Feast 43 – Chorizo means love in the language of cooking

I am in love with chorizo. That is the simple honest truth. The spicy, greasy, tangy flavor gets me every time. The first memory I have of chorizo, the first time I can say that I ever tried it was the week of my marriage. My supervisor at the time invited my wife and I over for dinner and he and his wife made a lasagna with chorizo instead of Italian sausage. It was a foreign, unexpected twist that probably has some part in setting the stage for what you are reading today. And so, this week, I am making a dish to accentuate chorizo, one of my favorite ingredients. It is also helpful that the bounty I received with Eddie’s departure included a package of chorizo so I had it on hand and needed to use it up anyway…

This week, as usual, is made up of three dishes, Chorizo and Cheese Chili Rellenos, Quelites con Frijoles (Spinach and Beans) and a Cilantro and Green Cabbage Slaw. All three recipes are sourced from the excellent El Charro Café Cookbook, a wonderful collection of recipes and anecdotes from a family operated Mexican restaurant in Tuscon. I have never been there but through the pages of the book and the recipes that I have tried, I feel like their dining room would be as comfortable as a favorite pair of jeans. I don’t mention cookbooks in my blog unless I feel they are worthy of attention so please, if you enjoy my style of cooking and value my opinion, get yourself a copy of the book or better yet, make a visit to Tuscon and try it first hand.

Chilis cooling on the pan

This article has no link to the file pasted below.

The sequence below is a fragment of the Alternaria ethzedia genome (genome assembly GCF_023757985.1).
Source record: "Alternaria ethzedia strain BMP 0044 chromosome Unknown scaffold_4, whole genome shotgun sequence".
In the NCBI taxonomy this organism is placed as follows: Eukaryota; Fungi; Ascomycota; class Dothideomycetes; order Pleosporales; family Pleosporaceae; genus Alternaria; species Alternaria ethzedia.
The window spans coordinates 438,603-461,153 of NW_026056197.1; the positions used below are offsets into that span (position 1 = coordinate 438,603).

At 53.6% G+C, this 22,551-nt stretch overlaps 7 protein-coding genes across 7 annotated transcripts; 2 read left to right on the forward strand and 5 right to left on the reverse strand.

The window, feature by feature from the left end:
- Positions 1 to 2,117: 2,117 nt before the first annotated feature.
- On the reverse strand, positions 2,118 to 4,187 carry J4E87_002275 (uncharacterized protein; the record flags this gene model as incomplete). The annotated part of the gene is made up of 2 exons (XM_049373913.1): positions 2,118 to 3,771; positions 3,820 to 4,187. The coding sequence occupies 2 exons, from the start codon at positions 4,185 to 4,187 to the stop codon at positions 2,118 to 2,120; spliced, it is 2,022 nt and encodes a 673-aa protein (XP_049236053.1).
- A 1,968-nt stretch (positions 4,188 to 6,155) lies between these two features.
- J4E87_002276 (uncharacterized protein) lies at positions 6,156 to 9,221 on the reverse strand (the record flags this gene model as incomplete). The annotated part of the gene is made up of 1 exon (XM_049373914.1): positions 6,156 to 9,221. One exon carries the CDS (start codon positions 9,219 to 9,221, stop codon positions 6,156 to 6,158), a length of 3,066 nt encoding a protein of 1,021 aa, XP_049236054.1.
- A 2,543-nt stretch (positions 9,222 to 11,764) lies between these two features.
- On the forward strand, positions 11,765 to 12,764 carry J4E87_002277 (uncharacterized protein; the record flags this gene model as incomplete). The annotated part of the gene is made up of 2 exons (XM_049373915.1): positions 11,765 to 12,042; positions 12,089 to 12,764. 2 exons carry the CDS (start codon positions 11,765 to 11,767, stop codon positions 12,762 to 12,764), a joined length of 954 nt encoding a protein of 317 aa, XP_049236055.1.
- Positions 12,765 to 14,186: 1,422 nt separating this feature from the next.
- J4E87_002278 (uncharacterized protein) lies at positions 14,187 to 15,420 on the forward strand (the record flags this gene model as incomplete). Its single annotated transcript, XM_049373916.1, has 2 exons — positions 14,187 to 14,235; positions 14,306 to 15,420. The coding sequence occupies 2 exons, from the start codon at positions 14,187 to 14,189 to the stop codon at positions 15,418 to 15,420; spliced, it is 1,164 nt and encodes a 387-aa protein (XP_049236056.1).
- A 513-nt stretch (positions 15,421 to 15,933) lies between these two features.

The Rellenos: Rellenos are quite versatile in that you can stuff them with just about any savory ingredient you like, change up the batter to meet your own preferences and top them with just about an compatible sauce you might think of… I went with a fairly basic interpretation here, roasted Anaheim peppers filled with a mixture of chorizo and shredded Mexican cheese, fried and topped with a sprinkling of cheese. Easy peasy and tasty. I have modified the recipe to feed just me as sad lonely greg is eating alone these days… Roast 2 anaheim peppers in a 400 degree oven for about 25 minutes until the skin starts to blister. Turn once during roasting. Let them cool slightly and then gently peel off the skins of the peppers, doing your best not to tear the peppers and leaving the stems intact. This is much easier if you put the peppers in a brown paper bag for 15 minutes to cool them, don’t ask me why, it just works. I didn’t have a brown paper bag so I just had to be careful. Carefully make a slit lengthwise in each pepper. Meanwhile, it a hot pan, crumble two links of chorizo, skins removed and quickly fry up to cook but not overcook the meat. Break up the meat as much as possible so that it resembles cooked ground beef with a tasty difference of course. Let the meat cool and mix with 1/2 cup of shredded Mexican cheese. Gently stuff the peppers with the chorizo and cheese mixture being careful not to overstuff the peppers as that would complicate your frying… make a batter from 2 eggs, 2 tbsps flour, a twist of salt and pepper, a drizzle of oil and copious amounts of cayenne pepper. This batter will turn out fairly thick and should coat the peppers well. It helps to pat the stuffed peppers dry with paper towels before dipping in the batter. Deep fry the chilis in hot oil until well browned, gently turning once during frying. Its critical to try to avoid the filling spilling out during the frying, I work out this problem by shallow frying the peppers so that they aren’t completely submerged, slit side up during the initial cooking and drizzling a bit of extra batter onto the top of the chili during cooking. This should soft set during the initial frying and create a barrier for when you turn them over. This may be too much work and there is probably easier methods, I don’t do enough deep frying to really claim much expertise in that area. Drain the peppers on paper towels and top with a bit of shredded cheese.